11. Don Chandler says:

    How bout working at the CIA first…does that go on a spy’s resume?:

    After attending a job fair focused on intelligence agencies, Snowden was offered a position at the Central Intelligence Agency (CIA),[41] which he joined in 2006.[72] He was assigned to the global communications division at CIA headquarters in Langley, Virginia.[41] In May 2006, Snowden wrote in Ars Technica that he had no trouble getting work because he was a “computer wizard.”[73] After distinguishing himself as junior man on the top computer team, Snowden was sent to the CIA’s secret school for technology specialists, where he lived in a hotel for six months while studying and training full-time.[41]–wiki

    How bout Putin’s comments:

    Russia has “no mass surveillance in our country [must be kidding someone]” “our surveillance activities are strictly controlled by the law [okay, he’s kidding the NSA].”

    “You are a former agent or spy 9[replying to Snowden’s question about russian spying on it’s populace] . I used to work for an intelligence agency, so we are going to talk the same professional language. [Now he’s must be dreaming up stuff ]” –you can find these quotes if you do a search on Snowden asking Putin about spying.

    I saw the snowden movie, I want to believe Snowden. I do on some levels believe him. He’s proven what we all knew was true. And shown that it’s worse than we thought. Crazy. Nothing is done about it.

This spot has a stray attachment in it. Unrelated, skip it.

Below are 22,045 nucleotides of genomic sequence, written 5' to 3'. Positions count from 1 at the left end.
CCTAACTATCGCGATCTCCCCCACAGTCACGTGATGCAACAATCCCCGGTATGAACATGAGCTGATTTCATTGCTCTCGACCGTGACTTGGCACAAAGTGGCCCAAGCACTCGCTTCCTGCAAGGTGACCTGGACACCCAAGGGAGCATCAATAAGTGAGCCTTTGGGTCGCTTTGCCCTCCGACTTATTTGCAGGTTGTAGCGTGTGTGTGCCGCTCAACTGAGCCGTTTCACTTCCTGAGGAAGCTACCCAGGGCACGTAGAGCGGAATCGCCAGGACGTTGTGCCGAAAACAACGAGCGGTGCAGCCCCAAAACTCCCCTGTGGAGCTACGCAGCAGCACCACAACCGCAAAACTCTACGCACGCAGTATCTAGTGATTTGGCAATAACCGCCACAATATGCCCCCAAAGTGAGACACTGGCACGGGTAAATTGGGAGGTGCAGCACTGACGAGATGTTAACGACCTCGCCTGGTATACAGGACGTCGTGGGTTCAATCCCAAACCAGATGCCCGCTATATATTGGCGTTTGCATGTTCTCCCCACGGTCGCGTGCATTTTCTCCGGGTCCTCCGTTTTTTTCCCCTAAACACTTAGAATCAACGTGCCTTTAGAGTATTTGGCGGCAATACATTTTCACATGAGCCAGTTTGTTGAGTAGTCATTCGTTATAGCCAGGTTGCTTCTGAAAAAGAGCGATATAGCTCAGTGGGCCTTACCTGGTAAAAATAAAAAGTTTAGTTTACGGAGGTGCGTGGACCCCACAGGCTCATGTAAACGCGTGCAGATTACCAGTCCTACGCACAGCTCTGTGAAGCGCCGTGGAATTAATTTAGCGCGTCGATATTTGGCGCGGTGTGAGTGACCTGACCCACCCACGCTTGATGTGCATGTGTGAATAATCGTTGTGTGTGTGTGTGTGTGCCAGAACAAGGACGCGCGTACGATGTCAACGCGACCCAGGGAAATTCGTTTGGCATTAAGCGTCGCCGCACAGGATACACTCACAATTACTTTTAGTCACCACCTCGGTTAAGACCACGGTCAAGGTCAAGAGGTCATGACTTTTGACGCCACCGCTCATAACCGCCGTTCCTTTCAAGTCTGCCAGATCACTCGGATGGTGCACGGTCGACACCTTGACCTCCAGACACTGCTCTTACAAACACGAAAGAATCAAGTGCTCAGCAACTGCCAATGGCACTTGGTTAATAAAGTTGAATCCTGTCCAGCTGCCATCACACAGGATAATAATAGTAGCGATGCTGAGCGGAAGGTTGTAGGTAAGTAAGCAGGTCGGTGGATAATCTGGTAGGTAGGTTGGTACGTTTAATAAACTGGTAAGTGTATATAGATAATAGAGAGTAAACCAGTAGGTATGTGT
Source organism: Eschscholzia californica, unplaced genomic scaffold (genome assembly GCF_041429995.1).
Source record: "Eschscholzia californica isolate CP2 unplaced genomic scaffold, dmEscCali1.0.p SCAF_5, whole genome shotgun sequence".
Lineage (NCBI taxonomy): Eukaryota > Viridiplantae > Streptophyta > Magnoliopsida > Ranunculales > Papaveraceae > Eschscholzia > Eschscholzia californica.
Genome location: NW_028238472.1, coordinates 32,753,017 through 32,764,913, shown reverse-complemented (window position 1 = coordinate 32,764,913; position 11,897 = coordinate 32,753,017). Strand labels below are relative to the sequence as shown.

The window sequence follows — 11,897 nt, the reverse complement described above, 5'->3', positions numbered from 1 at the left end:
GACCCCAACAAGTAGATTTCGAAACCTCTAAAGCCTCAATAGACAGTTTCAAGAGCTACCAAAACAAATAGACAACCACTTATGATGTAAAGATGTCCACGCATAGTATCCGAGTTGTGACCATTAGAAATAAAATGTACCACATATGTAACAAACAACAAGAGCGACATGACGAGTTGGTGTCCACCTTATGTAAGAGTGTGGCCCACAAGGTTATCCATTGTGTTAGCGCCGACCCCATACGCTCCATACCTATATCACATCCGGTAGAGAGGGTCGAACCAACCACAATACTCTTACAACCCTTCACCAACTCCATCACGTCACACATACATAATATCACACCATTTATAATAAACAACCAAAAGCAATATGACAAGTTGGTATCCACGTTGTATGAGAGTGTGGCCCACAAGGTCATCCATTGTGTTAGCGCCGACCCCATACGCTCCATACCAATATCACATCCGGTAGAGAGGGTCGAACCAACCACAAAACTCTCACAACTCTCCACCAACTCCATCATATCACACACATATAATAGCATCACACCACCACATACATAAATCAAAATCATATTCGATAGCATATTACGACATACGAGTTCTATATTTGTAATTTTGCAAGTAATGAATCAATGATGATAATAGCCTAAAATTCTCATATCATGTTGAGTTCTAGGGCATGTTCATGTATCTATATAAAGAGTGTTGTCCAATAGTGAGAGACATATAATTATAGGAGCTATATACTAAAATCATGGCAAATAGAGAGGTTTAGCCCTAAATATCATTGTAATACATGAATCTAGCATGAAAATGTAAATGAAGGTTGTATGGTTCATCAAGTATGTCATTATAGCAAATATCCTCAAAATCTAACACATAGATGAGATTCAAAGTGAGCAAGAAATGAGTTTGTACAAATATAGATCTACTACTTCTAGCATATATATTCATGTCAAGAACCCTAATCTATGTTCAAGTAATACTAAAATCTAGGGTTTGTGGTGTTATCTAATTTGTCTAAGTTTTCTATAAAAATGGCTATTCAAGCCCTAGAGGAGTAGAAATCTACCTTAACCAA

BTW, Snowden had an incredibly high clearance at the NSA….he wasn’t a run of the mill employee of a run of the mill contractor.

  12. Naja pallida says:

    Yeah, and all three people allowed to use it are annoyed.

  13. Naja pallida says:

    Simply working for the NSA does not make one a spy. Snowden was a contracted computer tech, but since the NSA had basically no controls or protections on its own data, anyone they hired to work on their computer network essentially had full access. Most likely they still do – it would take them years and millions of dollars to completely revamp their entire system. Not that it stops anyone from using any criticism they want to dream up against Snowden.

    For me, the greatest reason not to believe the main narrative about the whole situation is that if North Korea actually did it, they’d probably be bragging about it. It would be a seriously huge proof of their capabilities to the world. Something to finally justify their bluster, after essentially being a laughing stock.

  14. GreenEagle says:

    Sorry to disagree with your article right from the beginning, but as malevolent as they are, North Korea is indeed very funny.

  15. Don Chandler says:

    “Your argument is flimsy since it starts from an unproven premise — that North Korea was the culprit. The only one who says it was is the NSA, which is a spy agency — and spies lie.”

    It’s probably the best line in your post. It’s frustrating that the NSA is so powerful that it can’t be questioned or overseen by elected officials. Ofc, who wants the republicans or democrats to oversee a spy organization with the power of the NSA? It should be a court that is subject to public auditing every few years.